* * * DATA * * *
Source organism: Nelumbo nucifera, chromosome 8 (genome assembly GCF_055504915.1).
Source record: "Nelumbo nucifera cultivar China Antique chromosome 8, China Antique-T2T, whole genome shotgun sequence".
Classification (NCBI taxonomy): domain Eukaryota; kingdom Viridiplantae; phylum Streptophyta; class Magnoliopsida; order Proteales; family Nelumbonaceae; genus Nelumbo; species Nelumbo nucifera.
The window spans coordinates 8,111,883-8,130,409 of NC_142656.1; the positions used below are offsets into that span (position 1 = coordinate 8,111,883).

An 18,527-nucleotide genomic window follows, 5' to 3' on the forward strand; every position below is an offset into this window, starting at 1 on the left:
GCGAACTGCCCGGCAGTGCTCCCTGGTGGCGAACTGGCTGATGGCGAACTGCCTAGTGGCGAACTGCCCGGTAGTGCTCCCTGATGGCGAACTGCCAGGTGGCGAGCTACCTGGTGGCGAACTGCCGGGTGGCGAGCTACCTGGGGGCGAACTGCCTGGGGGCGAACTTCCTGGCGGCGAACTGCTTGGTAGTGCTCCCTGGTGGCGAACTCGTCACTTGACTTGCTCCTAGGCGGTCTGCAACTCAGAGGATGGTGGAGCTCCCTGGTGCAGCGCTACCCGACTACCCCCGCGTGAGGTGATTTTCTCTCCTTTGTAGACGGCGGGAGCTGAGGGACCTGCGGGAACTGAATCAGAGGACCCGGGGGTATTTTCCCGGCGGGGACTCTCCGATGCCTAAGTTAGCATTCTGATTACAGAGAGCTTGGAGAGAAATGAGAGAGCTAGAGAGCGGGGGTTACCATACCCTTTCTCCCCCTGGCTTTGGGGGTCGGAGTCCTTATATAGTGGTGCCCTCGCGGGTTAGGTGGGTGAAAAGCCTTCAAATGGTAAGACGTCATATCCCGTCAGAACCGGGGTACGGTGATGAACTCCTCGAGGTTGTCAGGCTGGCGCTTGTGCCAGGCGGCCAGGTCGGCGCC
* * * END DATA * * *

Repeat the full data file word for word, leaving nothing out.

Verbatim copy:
Source organism: Nelumbo nucifera, chromosome 8 (genome assembly GCF_055504915.1).
Source record: "Nelumbo nucifera cultivar China Antique chromosome 8, China Antique-T2T, whole genome shotgun sequence".
Classification (NCBI taxonomy): domain Eukaryota; kingdom Viridiplantae; phylum Streptophyta; class Magnoliopsida; order Proteales; family Nelumbonaceae; genus Nelumbo; species Nelumbo nucifera.
The window spans coordinates 8,111,883-8,130,409 of NC_142656.1; the positions used below are offsets into that span (position 1 = coordinate 8,111,883).

An 18,527-nucleotide genomic window follows, 5' to 3' on the forward strand; every position below is an offset into this window, starting at 1 on the left:
GCGAACTGCCCGGCAGTGCTCCCTGGTGGCGAACTGGCTGATGGCGAACTGCCTAGTGGCGAACTGCCCGGTAGTGCTCCCTGATGGCGAACTGCCAGGTGGCGAGCTACCTGGTGGCGAACTGCCGGGTGGCGAGCTACCTGGGGGCGAACTGCCTGGGGGCGAACTTCCTGGCGGCGAACTGCTTGGTAGTGCTCCCTGGTGGCGAACTCGTCACTTGACTTGCTCCTAGGCGGTCTGCAACTCAGAGGATGGTGGAGCTCCCTGGTGCAGCGCTACCCGACTACCCCCGCGTGAGGTGATTTTCTCTCCTTTGTAGACGGCGGGAGCTGAGGGACCTGCGGGAACTGAATCAGAGGACCCGGGGGTATTTTCCCGGCGGGGACTCTCCGATGCCTAAGTTAGCATTCTGATTACAGAGAGCTTGGAGAGAAATGAGAGAGCTAGAGAGCGGGGGTTACCATACCCTTTCTCCCCCTGGCTTTGGGGGTCGGAGTCCTTATATAGTGGTGCCCTCGCGGGTTAGGTGGGTGAAAAGCCTTCAAATGGTAAGACGTCATATCCCGTCAGAACCGGGGTACGGTGATGAACTCCTCGAGGTTGTCAGGCTGGCGCTTGTGCCAGGCGGCCAGGTCGGCGCC